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Nicholas Heath

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Nicholas Heath

The Right Reverend
Nicholas Heath
Archbishop of York
Installed 1555
Term ended 1559
Predecessor Robert Holgate
Successor Thomas Young
Personal details
Born c. 1501
London, England
Died 1578
Chobham, Surrey
Buried Chobham, Surrey

Nicholas Heath (c. 1501–1578) was archbishop of York and Lord Chancellor.


Heath was born in London and graduated BA at Oxford in 1519. He then migrated to Christ's College, Cambridge, where he graduated BA in 1520, MA in 1522, and was elected fellow in 1524.[1] After holding minor preferments he was appointed archdeacon of Stafford in 1534 and graduated DD in 1535. He then accompanied Edward Fox, bishop of Hereford, on his mission to promote a theological and political understanding with the Lutheran princes of Germany. His selection for this duty implies a readiness on Heath's part to proceed some distance along the path of reform; but his dealings with the Lutherans did not confirm this tendency, and Heath's subsequent career was closely associated with the cause of reaction.

In 1539, the year of the Six Articles, he was made bishop of Rochester, and in 1543 he succeeded John Bell at Worcester. His Catholicism, however, was of a less rigid type than Gardiner's and Bonner's; he felt something of the force of the national antipathy to foreign influence, whether ecclesiastical or secular, and was always impressed by the necessity of national unity, so far as was possible, in matters of faith. Apparently he made no difficulty about carrying out the earlier reforms of Edward VI, and he accepted the first book of common prayer after it had been modified by the House of Lords in a Catholic direction.

His definite breach with the English Reformation occurred on the grounds, on which four centuries later Leo XIII claimed that the Anglican priesthood was not valid. The question was over the Ordinal drawn up in February 1550. Heath refused to accept it, was imprisoned, and in 1551 deprived of his bishopric. On Mary's accession he was released and restored, and made president of the Council of the Marches and Wales. In 1555 he was promoted to the archbishopric of York, which he did much to enrich; he built York House in the Strand. After Gardiner's death he was appointed lord chancellor, probably on Cardinal Reginald Pole's recommendation; for Heath, like Pole himself, disliked the Spanish party in England. Unlike Pole, however, he seems to have been averse from the excessive persecution of Mary's reign, and no one was burnt in his diocese. He exercised, however, little influence on Mary's secular or ecclesiastical policy.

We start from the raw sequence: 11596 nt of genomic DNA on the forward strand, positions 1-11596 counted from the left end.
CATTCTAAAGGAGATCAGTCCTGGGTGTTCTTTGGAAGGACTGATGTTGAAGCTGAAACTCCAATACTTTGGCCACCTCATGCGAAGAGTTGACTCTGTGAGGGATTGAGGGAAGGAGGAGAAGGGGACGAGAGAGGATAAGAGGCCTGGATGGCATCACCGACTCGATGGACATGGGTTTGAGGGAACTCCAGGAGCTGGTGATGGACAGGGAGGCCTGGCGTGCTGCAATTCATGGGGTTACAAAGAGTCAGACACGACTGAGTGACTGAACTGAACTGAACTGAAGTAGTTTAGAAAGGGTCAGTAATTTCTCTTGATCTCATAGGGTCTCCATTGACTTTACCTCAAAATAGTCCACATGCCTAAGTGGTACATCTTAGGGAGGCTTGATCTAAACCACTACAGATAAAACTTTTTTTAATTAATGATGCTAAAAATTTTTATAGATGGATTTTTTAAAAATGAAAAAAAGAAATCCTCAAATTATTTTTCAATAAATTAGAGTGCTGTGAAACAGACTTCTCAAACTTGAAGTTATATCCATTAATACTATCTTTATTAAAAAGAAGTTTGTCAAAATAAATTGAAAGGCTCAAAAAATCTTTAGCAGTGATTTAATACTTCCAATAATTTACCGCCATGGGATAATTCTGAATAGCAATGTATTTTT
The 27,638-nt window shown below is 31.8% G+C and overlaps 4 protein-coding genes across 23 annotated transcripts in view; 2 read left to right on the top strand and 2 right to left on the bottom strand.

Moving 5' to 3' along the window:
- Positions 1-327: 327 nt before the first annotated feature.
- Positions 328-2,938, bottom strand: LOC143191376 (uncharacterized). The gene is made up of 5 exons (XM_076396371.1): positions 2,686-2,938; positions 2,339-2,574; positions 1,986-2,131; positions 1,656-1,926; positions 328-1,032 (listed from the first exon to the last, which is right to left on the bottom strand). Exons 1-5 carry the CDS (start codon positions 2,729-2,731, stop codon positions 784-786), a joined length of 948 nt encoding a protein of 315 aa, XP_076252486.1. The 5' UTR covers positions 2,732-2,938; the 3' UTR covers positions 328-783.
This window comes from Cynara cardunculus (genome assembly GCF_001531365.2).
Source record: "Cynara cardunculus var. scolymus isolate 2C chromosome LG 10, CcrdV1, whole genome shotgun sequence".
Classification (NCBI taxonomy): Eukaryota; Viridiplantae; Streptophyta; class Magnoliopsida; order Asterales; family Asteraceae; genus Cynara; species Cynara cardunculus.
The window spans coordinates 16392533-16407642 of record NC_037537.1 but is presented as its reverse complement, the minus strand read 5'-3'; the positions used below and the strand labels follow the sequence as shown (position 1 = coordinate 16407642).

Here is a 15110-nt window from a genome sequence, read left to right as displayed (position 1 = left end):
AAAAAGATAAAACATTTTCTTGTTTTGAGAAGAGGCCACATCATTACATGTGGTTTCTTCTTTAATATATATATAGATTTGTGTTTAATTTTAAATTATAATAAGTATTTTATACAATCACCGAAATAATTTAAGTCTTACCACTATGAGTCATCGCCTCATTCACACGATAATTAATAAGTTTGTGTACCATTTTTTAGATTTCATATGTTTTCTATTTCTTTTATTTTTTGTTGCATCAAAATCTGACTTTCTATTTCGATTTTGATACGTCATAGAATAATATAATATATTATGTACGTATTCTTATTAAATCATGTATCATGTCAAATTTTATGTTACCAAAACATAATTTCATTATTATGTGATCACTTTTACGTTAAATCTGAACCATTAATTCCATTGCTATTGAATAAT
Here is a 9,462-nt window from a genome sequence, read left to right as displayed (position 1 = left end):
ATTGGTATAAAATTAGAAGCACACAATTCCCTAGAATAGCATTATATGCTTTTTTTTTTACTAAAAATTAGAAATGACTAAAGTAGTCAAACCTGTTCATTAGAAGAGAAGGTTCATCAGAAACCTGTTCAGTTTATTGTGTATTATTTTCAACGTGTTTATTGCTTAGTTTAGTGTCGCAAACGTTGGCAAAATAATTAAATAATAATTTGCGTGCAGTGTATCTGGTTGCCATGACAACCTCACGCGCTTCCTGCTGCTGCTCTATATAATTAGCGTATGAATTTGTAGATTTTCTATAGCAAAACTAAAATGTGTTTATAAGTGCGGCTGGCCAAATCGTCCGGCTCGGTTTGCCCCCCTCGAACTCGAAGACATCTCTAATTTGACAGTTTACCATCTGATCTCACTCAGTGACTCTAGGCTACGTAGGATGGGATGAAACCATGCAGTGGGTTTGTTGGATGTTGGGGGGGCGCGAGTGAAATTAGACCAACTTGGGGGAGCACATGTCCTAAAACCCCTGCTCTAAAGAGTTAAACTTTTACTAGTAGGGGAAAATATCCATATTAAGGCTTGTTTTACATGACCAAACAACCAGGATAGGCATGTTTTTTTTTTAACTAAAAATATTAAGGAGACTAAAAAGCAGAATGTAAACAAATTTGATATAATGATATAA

On Mary's death Heath as chancellor at once proclaimed Elizabeth. Like Sir Thomas More he held that it was entirely within the competence of the national state, represented by parliament, to determine questions of the succession to the throne; and although Elizabeth did not renew his commission as Lord Chancellor, he continued to sit in the privy council for two months until the government had determined to complete the breach with the Roman Catholic Church; and as late as April 1559 he assisted the government by helping to arrange the Westminster Conference, and reproving his more truculent co-religionists. He refused to crown Elizabeth because she would not have the coronation service accompanied with the elevation of the Host; and ecclesiastical ceremonies and doctrine could not, in Heath's view, be altered or abrogated by any mere national authority.

Hence he steadily resisted Elizabeth's acts of supremacy and uniformity, although he had acquiesced in the acts of 1534 and 1549. Like others of Henry's bishops, he had been convinced by the events of Edward VI's reign that Sir Thomas More was right and Henry VIII was wrong in their attitude towards the claims of the papacy and the Roman Catholic Church. He was therefore necessarily deprived of his archbishopric in 1559, but he remained loyal to Elizabeth; and after a temporary confinement he was suffered to pass the remaining nineteen years of his life in peace and quiet, never attending public worship and sometimes hearing mass in private. The queen visited him more than once at his house at Chobham, Surrey; he died and was buried there at the end of 1578.


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  • Public Domain This article incorporates text from a publication now in the public domain


  • Letters and Papers of Henry VIII.;
  • Acts of the Privy Council;
  • Cal. State Papers, Domestic, Addenda, Spanish and Venetian;
  • Kemp, Loseley Manuscripts;
  • James Anthony Froude, History;
  • Burnet, Collier, Dixon and Frere's Church Histories;
  • John Strype, Works (General Index);
  • Parker Soc. Publications (Gough's Index);
  • Birt,Elizabethan Settlement.
Political offices
Preceded by
Stephen Gardiner
Lord High Chancellor
Succeeded by
Sir Nicholas Bacon
as Lord Keeper of the Great Seal
Church of England titles
Preceded by
John Hilsey
Bishop of Rochester
Succeeded by
Henry Holbeach
Preceded by
John Bell
Bishop of Worcester
Succeeded by
John Hooper
Preceded by
John Hooper
Bishop of Worcester
Succeeded by
Richard Pate
Preceded by
1st Earl of Pembroke
Lord President of Wales and the Marches
Succeeded by
1st Earl of Pembroke
Preceded by
Robert Holgate
Archbishop of York
Succeeded by
Thomas Young
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